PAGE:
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ID Date Author Topic Subjectup
  251   27 Mar 2006 Sergio BallestreroInfosvn@savannah.psi.ch down ?
> I just tried now and it seemed to work fine. Do you still have the problem?
> 
> - Stefan

 The problem was still there this morning, shortly after seeing your mail, but seems
to be fixed now.
 BTW, which is the best way to submit patches ? I have a version of khyt1331 for Linux
kernel 2.6 (we are running Scientific Linux 4.1), and a few smaller things, mostly in
the examples. 

 Thanks, Sergio
  1815   10 Feb 2020 Konstantin OlchanskiSuggestionswitch midas to c++ threads?
Hi, Stefan & co - now that midas is c++11 and c++11 comes with a threads library, should we 
switch midas to use the c++11 threads instead of pthreads? (Of course on Linux c++11 
threads are a layer on top of pthreads, the best I know).

This should remove the dependency on pthreads.h and use a more native implementation of 
threads on MacOS and Windows. (again, the best I can tell).

Of course this depends on c++11 threads having all the functions we need. Specifically, "lock 
with timeout" is useful to deal with "gah! everything stopped! what do I do!", a problem 
bedeviling midas in the early days (and still happens today!). Current midas kills everything 
after 5 minutes of deadlock - then the user knows how to restart everything and the developer 
has core dumps to look at. (to see which program/thread holds the lock and would not give it 
up).

Any thoughts on this?

K.O.
  1817   11 Feb 2020 Stefan RittSuggestionswitch midas to c++ threads?
I'm thinking of this already since some time, and it was part of my motivation switching to C++11.
I was delighted to see that what we do in system.c (encapsulate system functions such as threads
and shared memory) is now done natively in C++11, and it's done by experts and not amateurs like us.

I see that with std::timed_mutex and try_lock_for we have the desired timeout function. Pity that
C++11 does not contain inter-process communication like semaphores, so there we still have to use
our old functions. 

But for threads switching to std::thread, I'm all in.

Stefan

> Hi, Stefan & co - now that midas is c++11 and c++11 comes with a threads library, should we 
> switch midas to use the c++11 threads instead of pthreads? (Of course on Linux c++11 
> threads are a layer on top of pthreads, the best I know).
> 
> This should remove the dependency on pthreads.h and use a more native implementation of 
> threads on MacOS and Windows. (again, the best I can tell).
> 
> Of course this depends on c++11 threads having all the functions we need. Specifically, "lock 
> with timeout" is useful to deal with "gah! everything stopped! what do I do!", a problem 
> bedeviling midas in the early days (and still happens today!). Current midas kills everything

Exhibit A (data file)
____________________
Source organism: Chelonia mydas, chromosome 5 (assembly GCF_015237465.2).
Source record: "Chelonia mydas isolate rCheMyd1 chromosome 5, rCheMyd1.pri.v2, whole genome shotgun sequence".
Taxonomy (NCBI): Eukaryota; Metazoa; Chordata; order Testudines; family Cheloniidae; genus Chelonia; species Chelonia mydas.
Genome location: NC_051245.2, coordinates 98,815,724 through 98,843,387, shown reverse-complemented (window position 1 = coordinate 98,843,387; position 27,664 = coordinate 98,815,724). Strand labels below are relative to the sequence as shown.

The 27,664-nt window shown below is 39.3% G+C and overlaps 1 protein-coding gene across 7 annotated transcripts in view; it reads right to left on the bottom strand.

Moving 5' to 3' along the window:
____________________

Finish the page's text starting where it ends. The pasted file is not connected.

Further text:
> after 5 minutes of deadlock - then the user knows how to restart everything and the developer 
> has core dumps to look at. (to see which program/thread holds the lock and would not give it 
> up).
> 
> Any thoughts on this?
> 
> K.O.
  1819   11 Feb 2020 Berta BeltranSuggestionswitch midas to c++ threads?
> Hi, Stefan & co - now that midas is c++11 and c++11 comes with a threads library, should we 
> switch midas to use the c++11 threads instead of pthreads? (Of course on Linux c++11 
> threads are a layer on top of pthreads, the best I know).
> 
> This should remove the dependency on pthreads.h and use a more native implementation of 
> threads on MacOS and Windows. (again, the best I can tell).
> 
> Of course this depends on c++11 threads having all the functions we need. Specifically, "lock 
> with timeout" is useful to deal with "gah! everything stopped! what do I do!", a problem 
> bedeviling midas in the early days (and still happens today!). Current midas kills everything 
> after 5 minutes of deadlock - then the user knows how to restart everything and the developer 
> has core dumps to look at. (to see which program/thread holds the lock and would not give it 
> up).
> 
> Any thoughts on this?
> 
> K.O.

Hi, I just wanted to say that I have seen this post and maybe that is the solution to the pthreads compiler problem in OS 10.15, but 
of course I am a total amateur in here. Thanks for thinking about this and I will wait and hold to see what gets decided. Thanks

Berta  
  1519   15 Apr 2019 Konstantin OlchanskiInfoswitch of MIDAS to C++
For a long time now we have keep the core of midas (odb.c, midas.c, etc) compatible with plain C and by default 
we have built the MIDAS library using the plain C compiler. Over time, we have switched most MIDAS programs 
(mhttpd, mlogger, mdump, odbedit, etc) to C++ (with happy results). (and for a long time now, all of MIDAS